Tag: Free culture

Years ago I held the obscure title of Spokesperson on Intellectual Property for the Green Party. With the fuss yesterday about our policy on copyright, and the strong likelihood of some attempt to change that policy at our autumn conference, I’ve tried to reach back into that part of my brain to explain some of the thinking behind shortening copyright terms. Read More Making copyright work for creatives

Similar to Gail Ramster, I went along to the Friday afternoon part of UK GovCamp 2012 without really knowing why. I suspect most people would say the same thing. You go because… well, you never know which useful people you might bump into, and what interesting things you might hear about. Plus a colleague Janet Hughes was going, and I’d cleared my desk of essential work for the week. Here are a few takeaway thoughts from my afternoon. 1. I barely knew anyone It’s years since I was a fish in a geeky pool, active in the free culture movement, the KDE community, software patent activism and other odds and sods. For the past five years or so I’ve moved onto land, or perhaps a coral reef, to be more involved with issues around the environment, housing and pay inequality. The past two or so have been working as a…

Read More Sitting around the data campfire

Are free photos evil? I’m going to stick my neck out and defend the Greater London Authority for setting up a Flickr group where Londoners can submit photos to be used on the GLA web site. A few photographers are upset that anyone can now get decent photos for free from citizens who donate them. Shocker. These photographers want the GLA to use our taxes to pay them for their hard work. I’m sorry, but that’s just plain ridiculous. Should we condemn the GLA for using free software for their web site, instead of paying for a proprietary content management system? Dearie me. Look, the web has changed many creative industries and bust the business models of those few who were charging for stuff that lots of us will happily share quite freely. Get over it. This storm-in-a-lens-pouch has been picked up by the venerable Boris Watch and the Telegraph,…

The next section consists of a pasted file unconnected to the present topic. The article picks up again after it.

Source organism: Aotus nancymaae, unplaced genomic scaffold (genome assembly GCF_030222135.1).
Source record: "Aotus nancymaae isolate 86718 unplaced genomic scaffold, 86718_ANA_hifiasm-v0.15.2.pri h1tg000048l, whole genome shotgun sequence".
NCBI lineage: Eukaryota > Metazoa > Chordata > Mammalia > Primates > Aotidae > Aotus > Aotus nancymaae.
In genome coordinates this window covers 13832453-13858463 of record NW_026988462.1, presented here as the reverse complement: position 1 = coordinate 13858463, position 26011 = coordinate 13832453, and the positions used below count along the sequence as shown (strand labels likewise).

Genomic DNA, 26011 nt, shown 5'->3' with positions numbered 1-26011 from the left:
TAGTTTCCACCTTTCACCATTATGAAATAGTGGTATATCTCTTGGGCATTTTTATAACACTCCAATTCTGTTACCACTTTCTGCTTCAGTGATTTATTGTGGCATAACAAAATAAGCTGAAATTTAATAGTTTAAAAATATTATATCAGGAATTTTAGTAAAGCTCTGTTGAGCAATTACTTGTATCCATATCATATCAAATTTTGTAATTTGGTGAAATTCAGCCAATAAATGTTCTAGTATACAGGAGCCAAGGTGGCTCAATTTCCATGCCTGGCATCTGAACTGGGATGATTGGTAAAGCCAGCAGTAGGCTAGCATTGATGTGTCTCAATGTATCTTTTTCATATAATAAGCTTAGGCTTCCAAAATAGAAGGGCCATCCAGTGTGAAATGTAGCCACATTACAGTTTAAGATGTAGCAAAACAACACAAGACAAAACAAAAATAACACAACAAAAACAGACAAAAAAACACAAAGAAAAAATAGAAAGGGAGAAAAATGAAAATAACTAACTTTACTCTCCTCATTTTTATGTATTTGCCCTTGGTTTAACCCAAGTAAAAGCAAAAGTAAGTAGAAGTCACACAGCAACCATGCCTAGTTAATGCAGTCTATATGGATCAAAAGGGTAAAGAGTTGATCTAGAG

Read More Boris the culture commie?

This video is just brilliant, it’s great to see ORG’s campaign against Labour’s absurd “three strikes” proposal picking up steam. When I was more involved with the free culture movement I wrote my Masters thesis on a Lockean argument against Lily Allen’s view of copyright. The thing I love about the video is that it doesn’t just argue on the economics, as this brilliant essay on Liberal Conspiracy does quite effectively. No, he plays with – and demonstrates – the claim that culture should be something we all enjoy consuming, producing, sharing and learning from. He bought Lily Allen’s CD for his mum, which she loves, but that shouldn’t be the end of the story.

Read More Dear Lily, culture is about more than cash

Gavin Baker, a really fantastic free data activist from the US, nudged me recently about his post on the position of different European parties on open access to research. Scott Redding, one of our Green Party candidates in the elections and also doing amazing work getting more online activism for the party, gave a fairly strong statement on his intention to support the cause of open/free data. So where do we stand? It’s easier to explain by talking about our wider policy and activism around intellectual property. So here’s an update on a previous post: The Green Party in England & Wales has very strong, explicit policy on intellectual property with specific statements on open source software, public data (especially maps) and open data generally. Lots of Green MEPs and candidates have signed the Free Software Pact; In Liverpool City Council, Greens have passed a motion encouraging the use of…

Read More European Parliament elections, the Green Party and free stuff